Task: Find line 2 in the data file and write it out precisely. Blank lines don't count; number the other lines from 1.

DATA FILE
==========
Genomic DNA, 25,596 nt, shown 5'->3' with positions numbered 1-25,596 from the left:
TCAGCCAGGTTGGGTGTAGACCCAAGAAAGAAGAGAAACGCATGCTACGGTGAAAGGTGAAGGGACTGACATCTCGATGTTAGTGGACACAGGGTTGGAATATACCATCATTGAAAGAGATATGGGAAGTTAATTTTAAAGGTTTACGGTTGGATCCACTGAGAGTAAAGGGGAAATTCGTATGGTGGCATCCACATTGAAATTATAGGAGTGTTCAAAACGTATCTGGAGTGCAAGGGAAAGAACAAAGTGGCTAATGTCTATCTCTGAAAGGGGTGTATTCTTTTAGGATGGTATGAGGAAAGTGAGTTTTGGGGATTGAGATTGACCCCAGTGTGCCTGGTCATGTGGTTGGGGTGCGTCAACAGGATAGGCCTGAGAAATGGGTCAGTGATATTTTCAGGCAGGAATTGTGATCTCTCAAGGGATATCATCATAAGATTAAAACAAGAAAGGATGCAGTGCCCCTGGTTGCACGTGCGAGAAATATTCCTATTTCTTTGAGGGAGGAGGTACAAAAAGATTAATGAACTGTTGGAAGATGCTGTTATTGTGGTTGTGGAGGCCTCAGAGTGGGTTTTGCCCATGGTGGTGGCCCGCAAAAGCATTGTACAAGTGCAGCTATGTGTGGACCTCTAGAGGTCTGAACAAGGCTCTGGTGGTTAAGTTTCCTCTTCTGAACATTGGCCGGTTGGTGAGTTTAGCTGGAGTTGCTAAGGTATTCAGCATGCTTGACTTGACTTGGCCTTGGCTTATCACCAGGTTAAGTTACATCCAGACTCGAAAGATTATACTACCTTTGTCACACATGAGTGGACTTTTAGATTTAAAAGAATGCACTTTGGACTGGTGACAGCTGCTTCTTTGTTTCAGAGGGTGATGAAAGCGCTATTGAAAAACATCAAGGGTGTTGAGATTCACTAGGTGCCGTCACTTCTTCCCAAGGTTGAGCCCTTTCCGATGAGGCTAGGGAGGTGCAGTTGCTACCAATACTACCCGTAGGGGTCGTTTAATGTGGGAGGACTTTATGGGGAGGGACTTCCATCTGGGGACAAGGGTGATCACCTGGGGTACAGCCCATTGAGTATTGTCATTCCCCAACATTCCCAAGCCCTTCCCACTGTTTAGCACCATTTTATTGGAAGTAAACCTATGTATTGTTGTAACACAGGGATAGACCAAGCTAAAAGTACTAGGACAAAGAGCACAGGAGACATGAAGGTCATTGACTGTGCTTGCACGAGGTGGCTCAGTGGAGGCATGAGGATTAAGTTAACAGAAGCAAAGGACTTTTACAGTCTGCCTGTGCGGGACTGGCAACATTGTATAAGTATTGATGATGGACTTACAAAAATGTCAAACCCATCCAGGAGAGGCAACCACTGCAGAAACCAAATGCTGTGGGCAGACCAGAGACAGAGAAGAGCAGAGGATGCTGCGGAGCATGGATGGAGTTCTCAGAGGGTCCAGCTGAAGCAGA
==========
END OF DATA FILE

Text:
TCAGCCAGGTTGGGTGTAGACCCAAGAAAGAAGAGAAACGCATGCTACGGTGAAAGGTGAAGGGACTGACATCTCGATGTTAGTGGACACAGGGTTGGAATATACCATCATTGAAAGAGATATGGGAAGTTAATTTTAAAGGTTTACGGTTGGATCCACTGAGAGTAAAGGGGAAATTCGTATGGTGGCATCCACATTGAAATTATAGGAGTGTTCAAAACGTATCTGGAGTGCAAGGGAAAGAACAAAGTGGCTAATGTCTATCTCTGAAAGGGGTGTATTCTTTTAGGATGGTATGAGGAAAGTGAGTTTTGGGGATTGAGATTGACCCCAGTGTGCCTGGTCATGTGGTTGGGGTGCGTCAACAGGATAGGCCTGAGAAATGGGTCAGTGATATTTTCAGGCAGGAATTGTGATCTCTCAAGGGATATCATCATAAGATTAAAACAAGAAAGGATGCAGTGCCCCTGGTTGCACGTGCGAGAAATATTCCTATTTCTTTGAGGGAGGAGGTACAAAAAGATTAATGAACTGTTGGAAGATGCTGTTATTGTGGTTGTGGAGGCCTCAGAGTGGGTTTTGCCCATGGTGGTGGCCCGCAAAAGCATTGTACAAGTGCAGCTATGTGTGGACCTCTAGAGGTCTGAACAAGGCTCTGGTGGTTAAGTTTCCTCTTCTGAACATTGGCCGGTTGGTGAGTTTAGCTGGAGTTGCTAAGGTATTCAGCATGCTTGACTTGACTTGGCCTTGGCTTATCACCAGGTTAAGTTACATCCAGACTCGAAAGATTATACTACCTTTGTCACACATGAGTGGACTTTTAGATTTAAAAGAATGCACTTTGGACTGGTGACAGCTGCTTCTTTGTTTCAGAGGGTGATGAAAGCGCTATTGAAAAACATCAAGGGTGTTGAGATTCACTAGGTGCCGTCACTTCTTCCCAAGGTTGAGCCCTTTCCGATGAGGCTAGGGAGGTGCAGTTGCTACCAATACTACCCGTAGGGGTCGTTTAATGTGGGAGGACTTTATGGGGAGGGACTTCCATCTGGGGACAAGGGTGATCACCTGGGGTACAGCCCATTGAGTATTGTCATTCCCCAACATTCCCAAGCCCTTCCCACTGTTTAGCACCATTTTATTGGAAGTAAACCTATGTATTGTTGTAACACAGGGATAGACCAAGCTAAAAGTACTAGGACAAAGAGCACAGGAGACATGAAGGTCATTGACTGTGCTTGCACGAGGTGGCTCAGTGGAGGCATGAGGATTAAGTTAACAGAAGCAAAGGACTTTTACAGTCTGCCTGTGCGGGACTGGCAACATTGTATAAGTATTGATGATGGACTTACAAAAATGTCAAACCCATCCAGGAGAGGCAACCACTGCAGAAACCAAATGCTGTGGGCAGACCAGAGACAGAGAAGAGCAGAGGATGCTGCGGAGCATGGATGGAGTTCTCAGAGGGTCCAGCTGAAGCAGA